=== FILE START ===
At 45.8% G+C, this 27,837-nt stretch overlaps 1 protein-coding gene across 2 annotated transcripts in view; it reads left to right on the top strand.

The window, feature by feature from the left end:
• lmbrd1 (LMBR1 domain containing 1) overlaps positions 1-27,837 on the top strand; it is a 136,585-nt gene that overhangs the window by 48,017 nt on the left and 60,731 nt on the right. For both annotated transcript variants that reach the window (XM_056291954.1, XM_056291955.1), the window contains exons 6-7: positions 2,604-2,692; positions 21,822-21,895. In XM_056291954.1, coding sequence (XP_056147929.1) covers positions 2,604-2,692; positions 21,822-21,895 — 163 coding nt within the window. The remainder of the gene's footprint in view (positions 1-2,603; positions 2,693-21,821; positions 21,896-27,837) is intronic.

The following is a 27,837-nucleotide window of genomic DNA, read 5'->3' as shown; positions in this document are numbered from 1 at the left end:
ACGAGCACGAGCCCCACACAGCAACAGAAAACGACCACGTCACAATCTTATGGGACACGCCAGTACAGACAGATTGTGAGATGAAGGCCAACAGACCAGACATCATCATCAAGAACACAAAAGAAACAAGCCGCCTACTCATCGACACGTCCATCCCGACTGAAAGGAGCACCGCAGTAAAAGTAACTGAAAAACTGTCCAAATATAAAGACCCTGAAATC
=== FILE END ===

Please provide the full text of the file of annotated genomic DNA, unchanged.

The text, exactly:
At 45.8% G+C, this 27,837-nt stretch overlaps 1 protein-coding gene across 2 annotated transcripts in view; it reads left to right on the top strand.

The window, feature by feature from the left end:
• lmbrd1 (LMBR1 domain containing 1) overlaps positions 1-27,837 on the top strand; it is a 136,585-nt gene that overhangs the window by 48,017 nt on the left and 60,731 nt on the right. For both annotated transcript variants that reach the window (XM_056291954.1, XM_056291955.1), the window contains exons 6-7: positions 2,604-2,692; positions 21,822-21,895. In XM_056291954.1, coding sequence (XP_056147929.1) covers positions 2,604-2,692; positions 21,822-21,895 — 163 coding nt within the window. The remainder of the gene's footprint in view (positions 1-2,603; positions 2,693-21,821; positions 21,896-27,837) is intronic.

The following is a 27,837-nucleotide window of genomic DNA, read 5'->3' as shown; positions in this document are numbered from 1 at the left end:
ACGAGCACGAGCCCCACACAGCAACAGAAAACGACCACGTCACAATCTTATGGGACACGCCAGTACAGACAGATTGTGAGATGAAGGCCAACAGACCAGACATCATCATCAAGAACACAAAAGAAACAAGCCGCCTACTCATCGACACGTCCATCCCGACTGAAAGGAGCACCGCAGTAAAAGTAACTGAAAAACTGTCCAAATATAAAGACCCTGAAATC